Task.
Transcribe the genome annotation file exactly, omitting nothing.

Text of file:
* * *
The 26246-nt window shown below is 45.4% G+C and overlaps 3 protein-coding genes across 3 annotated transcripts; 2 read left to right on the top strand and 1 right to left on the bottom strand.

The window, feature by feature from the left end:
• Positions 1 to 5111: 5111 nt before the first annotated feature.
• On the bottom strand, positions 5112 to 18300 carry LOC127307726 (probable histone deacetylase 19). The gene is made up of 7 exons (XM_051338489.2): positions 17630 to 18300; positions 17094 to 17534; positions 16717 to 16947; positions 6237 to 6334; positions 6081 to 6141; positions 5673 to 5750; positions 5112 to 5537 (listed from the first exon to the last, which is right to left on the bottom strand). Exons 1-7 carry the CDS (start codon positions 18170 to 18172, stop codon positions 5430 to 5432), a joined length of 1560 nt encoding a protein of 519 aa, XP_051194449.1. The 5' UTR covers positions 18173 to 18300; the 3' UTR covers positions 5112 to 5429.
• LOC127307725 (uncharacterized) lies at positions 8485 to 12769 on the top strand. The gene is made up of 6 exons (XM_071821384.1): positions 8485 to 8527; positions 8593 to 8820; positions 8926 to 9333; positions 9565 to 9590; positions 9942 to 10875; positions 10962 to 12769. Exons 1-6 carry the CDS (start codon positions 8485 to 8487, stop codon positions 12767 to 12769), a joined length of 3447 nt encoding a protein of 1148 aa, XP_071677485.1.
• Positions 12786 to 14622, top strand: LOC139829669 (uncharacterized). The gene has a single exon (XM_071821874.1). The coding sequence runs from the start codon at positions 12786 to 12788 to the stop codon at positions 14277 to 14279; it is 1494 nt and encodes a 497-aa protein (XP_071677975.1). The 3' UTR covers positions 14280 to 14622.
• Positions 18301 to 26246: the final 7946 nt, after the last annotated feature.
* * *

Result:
The 26246-nt window shown below is 45.4% G+C and overlaps 3 protein-coding genes across 3 annotated transcripts; 2 read left to right on the top strand and 1 right to left on the bottom strand.

The window, feature by feature from the left end:
• Positions 1 to 5111: 5111 nt before the first annotated feature.
• On the bottom strand, positions 5112 to 18300 carry LOC127307726 (probable histone deacetylase 19). The gene is made up of 7 exons (XM_051338489.2): positions 17630 to 18300; positions 17094 to 17534; positions 16717 to 16947; positions 6237 to 6334; positions 6081 to 6141; positions 5673 to 5750; positions 5112 to 5537 (listed from the first exon to the last, which is right to left on the bottom strand). Exons 1-7 carry the CDS (start codon positions 18170 to 18172, stop codon positions 5430 to 5432), a joined length of 1560 nt encoding a protein of 519 aa, XP_051194449.1. The 5' UTR covers positions 18173 to 18300; the 3' UTR covers positions 5112 to 5429.
• LOC127307725 (uncharacterized) lies at positions 8485 to 12769 on the top strand. The gene is made up of 6 exons (XM_071821384.1): positions 8485 to 8527; positions 8593 to 8820; positions 8926 to 9333; positions 9565 to 9590; positions 9942 to 10875; positions 10962 to 12769. Exons 1-6 carry the CDS (start codon positions 8485 to 8487, stop codon positions 12767 to 12769), a joined length of 3447 nt encoding a protein of 1148 aa, XP_071677485.1.
• Positions 12786 to 14622, top strand: LOC139829669 (uncharacterized). The gene has a single exon (XM_071821874.1). The coding sequence runs from the start codon at positions 12786 to 12788 to the stop codon at positions 14277 to 14279; it is 1494 nt and encodes a 497-aa protein (XP_071677975.1). The 3' UTR covers positions 14280 to 14622.
• Positions 18301 to 26246: the final 7946 nt, after the last annotated feature.